USATF Championships — 3 Records Highlight Hot Trials

Standing watch over Team USA selection in Des Moines (July 25–28).

DES MOINES, IOWA, July 25-28—Dalilah Muhammad’s 400H World Record and American Records from vaulter Sam Kendricks and hammer thrower DeAnna Price capped the proceedings in a historical marks sense at the USATF Championships. But as always when World Championships team berths are on the line, fierce competition carried all 4 days of the Nationals. Muhammad had to be at her best to ensure victory, Kendricks rode the energy of youngsters breathing down his neck on the hot runway and Price was stoked by the arrival of the U.S. as a world power in her event.

Never-give-an-inch contests thrilled throughout. Just a few examples:

•The first men’s shot comp ever to see three from a single nation launch the ball past 72ft or 22 meters.
•Negative-splitting supreme in the men’s 800, with a pair of second laps under 51. The 1500 saw three speed faster than 52.00 for the final circuit as Craig Engels knocked back Matthew Centrowitz by 0.04.
•A men’s 5000 of whiplash pace changes won by just 0.27 as uber-vet Lopez Lomong tied down the second half of a double.
•An unexpected men’s triple jump champion prevailing by an inch and a half (4cm). In the women’s event Keturah Orji stayed ahead of Tori Franklin by 7¾ (20cm).
•Two days of heptathlon competition were settled by the concluding 800 with Erica Bougard defending just 53 points ahead of PRing Kendell Williams, whose brother Devon won the decathlon.
•Sprint & hurdles matches won and teams selected by 100ths of a second, of course, made for gripping spectacle.

The local organizers deserve accolades for a courteous, friendly Midwestern effort from staff and volunteers. The weather was about as forgiving as a center-of-the-country clime can dish out in late July: 70s up to the low 90s, humid, no surprise. The gamut ran from bright & sunny to rainy & gray, and for a brief moment on the meet’s Friday hail banged down on Drake Stadium during an early-afternoon thunderstorm delay.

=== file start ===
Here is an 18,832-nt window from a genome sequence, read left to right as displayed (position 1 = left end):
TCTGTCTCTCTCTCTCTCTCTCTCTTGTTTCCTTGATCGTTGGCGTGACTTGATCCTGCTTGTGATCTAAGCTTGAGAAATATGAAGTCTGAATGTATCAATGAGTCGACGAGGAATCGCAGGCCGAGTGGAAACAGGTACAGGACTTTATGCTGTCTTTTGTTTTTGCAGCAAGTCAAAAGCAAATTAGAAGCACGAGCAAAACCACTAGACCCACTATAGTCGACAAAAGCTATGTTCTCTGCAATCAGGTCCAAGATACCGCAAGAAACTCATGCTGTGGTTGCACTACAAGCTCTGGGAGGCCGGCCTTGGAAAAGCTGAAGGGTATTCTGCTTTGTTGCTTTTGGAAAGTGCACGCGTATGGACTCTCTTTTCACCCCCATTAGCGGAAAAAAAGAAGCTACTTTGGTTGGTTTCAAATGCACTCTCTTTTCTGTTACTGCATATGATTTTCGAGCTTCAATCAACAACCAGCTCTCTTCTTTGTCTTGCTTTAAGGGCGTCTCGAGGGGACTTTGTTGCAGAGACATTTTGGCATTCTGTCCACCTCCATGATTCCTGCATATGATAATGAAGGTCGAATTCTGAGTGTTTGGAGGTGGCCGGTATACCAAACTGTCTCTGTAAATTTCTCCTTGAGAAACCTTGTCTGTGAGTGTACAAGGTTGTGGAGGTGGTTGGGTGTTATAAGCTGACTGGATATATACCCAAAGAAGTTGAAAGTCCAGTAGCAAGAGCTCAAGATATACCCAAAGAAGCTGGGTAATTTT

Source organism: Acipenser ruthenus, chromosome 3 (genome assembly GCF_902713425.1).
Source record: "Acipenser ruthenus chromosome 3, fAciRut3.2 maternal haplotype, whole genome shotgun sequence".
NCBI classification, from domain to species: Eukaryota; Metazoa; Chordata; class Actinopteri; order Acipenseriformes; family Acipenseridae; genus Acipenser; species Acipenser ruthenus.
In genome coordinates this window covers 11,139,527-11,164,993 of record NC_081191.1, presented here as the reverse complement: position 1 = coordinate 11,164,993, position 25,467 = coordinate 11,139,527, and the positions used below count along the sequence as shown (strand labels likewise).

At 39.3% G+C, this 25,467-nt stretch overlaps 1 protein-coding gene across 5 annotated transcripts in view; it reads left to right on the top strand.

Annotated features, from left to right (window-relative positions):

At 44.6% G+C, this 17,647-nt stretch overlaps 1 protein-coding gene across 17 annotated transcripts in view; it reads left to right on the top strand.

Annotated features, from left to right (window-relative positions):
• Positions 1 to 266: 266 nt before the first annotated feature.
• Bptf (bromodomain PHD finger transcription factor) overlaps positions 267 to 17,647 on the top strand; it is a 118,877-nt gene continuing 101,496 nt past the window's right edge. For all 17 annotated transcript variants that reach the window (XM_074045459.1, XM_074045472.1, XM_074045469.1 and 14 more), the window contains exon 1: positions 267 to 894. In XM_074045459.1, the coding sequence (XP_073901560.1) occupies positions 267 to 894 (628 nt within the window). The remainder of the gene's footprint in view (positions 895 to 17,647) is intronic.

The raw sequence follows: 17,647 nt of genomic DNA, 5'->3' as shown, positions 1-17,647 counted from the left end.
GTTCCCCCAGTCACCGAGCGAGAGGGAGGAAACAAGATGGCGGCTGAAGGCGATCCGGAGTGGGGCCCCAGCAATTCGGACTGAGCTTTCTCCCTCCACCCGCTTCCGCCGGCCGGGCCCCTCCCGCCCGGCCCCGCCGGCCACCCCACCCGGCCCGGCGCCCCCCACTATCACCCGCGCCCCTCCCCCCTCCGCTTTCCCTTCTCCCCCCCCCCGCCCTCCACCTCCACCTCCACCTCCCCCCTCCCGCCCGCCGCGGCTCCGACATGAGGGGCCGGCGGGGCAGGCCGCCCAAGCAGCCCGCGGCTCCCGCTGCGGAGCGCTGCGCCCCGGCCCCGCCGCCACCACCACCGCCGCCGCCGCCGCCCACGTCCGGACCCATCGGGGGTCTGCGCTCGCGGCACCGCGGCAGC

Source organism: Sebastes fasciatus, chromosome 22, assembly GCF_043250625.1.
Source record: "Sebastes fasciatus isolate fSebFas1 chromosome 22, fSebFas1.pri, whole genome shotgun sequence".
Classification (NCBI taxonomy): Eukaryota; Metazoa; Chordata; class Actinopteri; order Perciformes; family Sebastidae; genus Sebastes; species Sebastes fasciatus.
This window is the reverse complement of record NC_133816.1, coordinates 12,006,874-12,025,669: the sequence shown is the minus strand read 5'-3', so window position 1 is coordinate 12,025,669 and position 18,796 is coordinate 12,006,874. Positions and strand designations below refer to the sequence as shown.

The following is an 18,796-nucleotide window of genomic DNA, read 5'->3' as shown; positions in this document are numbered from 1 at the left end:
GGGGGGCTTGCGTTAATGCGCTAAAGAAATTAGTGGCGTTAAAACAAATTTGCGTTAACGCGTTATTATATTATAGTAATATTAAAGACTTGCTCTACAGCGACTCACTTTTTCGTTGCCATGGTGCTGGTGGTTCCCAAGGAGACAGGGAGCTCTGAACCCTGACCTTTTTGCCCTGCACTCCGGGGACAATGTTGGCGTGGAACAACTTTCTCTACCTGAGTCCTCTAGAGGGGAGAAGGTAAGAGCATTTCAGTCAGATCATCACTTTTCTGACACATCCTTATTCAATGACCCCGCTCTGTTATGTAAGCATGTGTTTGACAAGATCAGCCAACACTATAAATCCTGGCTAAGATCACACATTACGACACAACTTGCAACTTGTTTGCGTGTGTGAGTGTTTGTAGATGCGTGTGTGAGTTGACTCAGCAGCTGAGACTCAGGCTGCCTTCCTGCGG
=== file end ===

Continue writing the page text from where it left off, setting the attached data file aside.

What, though, is USATF doing to promote what should be its crown jewel property, the meet where Team USA selects itself? Not enough, perhaps. Crowds ranged from 5179 on Thursday to 9820 on Sunday for a total of 30,367. That’s about 600 more than came to the last World Champs Trials held at Sacramento in ’17 during a heat wave—but a decrease of nearly 8000 from Sacramento ’14 (an off-year Nationals) and about 2000 fewer than showed up in Des Moines in ’13. With Eugene ’21, the first-ever U.S. World Championships, upon us in less than 2 years time where is the effort to heavy-lift the sport’s profile?

If you were at Drake Stadium, though, or watched these champs on broadcast or streaming, you devoured one mouth-watering morsel of an appetizer for Doha ’19. Making the team wasn’t quite as easy as 1-2-3, although in many events the first 3 finishers will indeed comprise the squad (see chart below). But in a significant number of events, somebody who finished in the top 3 did not have the requisite IAAF Qualifying Standard. In these cases, the highest finisher(s) behind them with the standard is expected to be added to the team. Some events will end up with fewer than 3 on the squad. USATF has mandated that there will be no chasing of marks (even though the IAAF’s qualifying period ends on September 6), although more athletes can be added to the squad when the IAAF proffers its field-filling spots.

Note that the U.S. has the possibility of 8 events (3 men, 5 women) with 4-member squads, owning Wild Cards by dint of being the reigning World Champion. Winners of this year’s Diamond League finals in Brussels and Zürich will also be eligible for Wild Cards (as will leaders in the IAAF’s hammer and multi-event challenges), although that’s a choose-one situation if it’s an event where the nation already has the option of a fourth entry. There is no provision for a fifth entry. Teams in the road events were chosen earlier in the year.